Chicago Sun-Times theater and dance critic Hedy Weiss joins us on Chicago Tonight at 7:00 pm to discuss three plays on the stage right now. Tonight, we hear about Clybourne Park, In the Next Room and The Real Thing.
Clybourne Park at Steppenwolf
On two separate afternoons, 50 years apart, a modest bungalow on Chicago’s northwest side becomes a contested site in the politics of race. In September 1959, Russ and Bev are moving out to the suburbs. They’ve inadvertently sold the house to the neighborhood’s first black family and ignited a community showdown. In September 2009, the neighborhood is ripe for gentrification and the house is again changing hands. This time to a young white couple with plans for demolition and a knack for saying the wrong thing at the wrong time. In a provocative nod to A Raisin in the Sun, Pulitzer Prize winner Bruce Norris takes a hilarious look at what happens when home becomes a battleground. The play runs through Nov. 6 and is in the Downstairs Theatre. Tickets are $60.
In the following video, actor and Steppenwolf ensemble member James Vincent Meredith talks about Clybourne Park.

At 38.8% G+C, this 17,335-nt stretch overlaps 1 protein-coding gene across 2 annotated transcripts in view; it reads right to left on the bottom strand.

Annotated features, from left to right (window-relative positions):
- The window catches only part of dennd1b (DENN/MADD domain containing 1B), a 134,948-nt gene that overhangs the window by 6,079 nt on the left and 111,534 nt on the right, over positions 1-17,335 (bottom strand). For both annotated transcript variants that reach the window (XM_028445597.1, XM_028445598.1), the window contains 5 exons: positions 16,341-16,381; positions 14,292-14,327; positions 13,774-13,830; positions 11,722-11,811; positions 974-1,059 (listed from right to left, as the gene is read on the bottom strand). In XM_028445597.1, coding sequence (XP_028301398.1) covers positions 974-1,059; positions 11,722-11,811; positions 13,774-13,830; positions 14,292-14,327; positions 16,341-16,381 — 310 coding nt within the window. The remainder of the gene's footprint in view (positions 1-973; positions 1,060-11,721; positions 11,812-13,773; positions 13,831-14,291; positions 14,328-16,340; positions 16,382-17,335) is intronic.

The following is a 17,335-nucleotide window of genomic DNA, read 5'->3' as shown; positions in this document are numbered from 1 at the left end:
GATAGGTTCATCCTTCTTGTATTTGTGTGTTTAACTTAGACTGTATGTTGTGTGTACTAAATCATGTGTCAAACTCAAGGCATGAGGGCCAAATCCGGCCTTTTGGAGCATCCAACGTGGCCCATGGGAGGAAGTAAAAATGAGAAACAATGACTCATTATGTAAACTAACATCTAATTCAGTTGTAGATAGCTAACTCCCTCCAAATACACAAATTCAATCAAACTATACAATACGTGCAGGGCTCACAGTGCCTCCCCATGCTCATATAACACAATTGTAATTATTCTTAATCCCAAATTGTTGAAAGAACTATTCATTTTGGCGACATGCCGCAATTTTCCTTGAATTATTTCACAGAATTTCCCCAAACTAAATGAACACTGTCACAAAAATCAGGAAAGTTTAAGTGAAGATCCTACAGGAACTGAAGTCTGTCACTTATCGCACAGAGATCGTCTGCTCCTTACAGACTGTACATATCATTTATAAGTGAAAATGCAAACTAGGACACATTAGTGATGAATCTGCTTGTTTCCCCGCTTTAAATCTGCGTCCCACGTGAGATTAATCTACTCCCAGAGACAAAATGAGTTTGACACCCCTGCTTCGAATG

In the Next Room or the vibrator play at Victory Gardens Theater
Sarah Ruhl brings her Tony-nominated Broadway hit home to Chicago. In the twilight of the Victorian age, a buzzworthy new medical device is developed to calm women with “hysteria.” In fact, it has quite a stimulating effect when used in the home offices of Dr. Givings, that most modern of men. As he pioneers an intimate new therapy, his young wife becomes determined to investigate the experiments that have patient after patient leaving the procedure room with the rosy glow of pleasure. Ruhl’s stylish comedy pulses and hums along as it dispels old-fashioned notions of female sexuality, intimacy and marriage at the dawn of the age of electricity. The play runs through Oct. 9 and is in the Zacek McVay Theater. Tickets range from $15 to $50.
The Real Thing at the Writers’ Theatre
A married playwright blurs the line between reality and his dramas on the stage as his personal life unravels before his very eyes. Deeply moving and bitingly funny, Tom Stoppard’s razor sharp drama brilliantly examines the complex nature of love, art and reality. Artistic Director Michael Halberstam directs this multi award-winning modern classic. The play runs through Nov. 20 and is performed at the Tudor Court Theatre. Tickets are $70.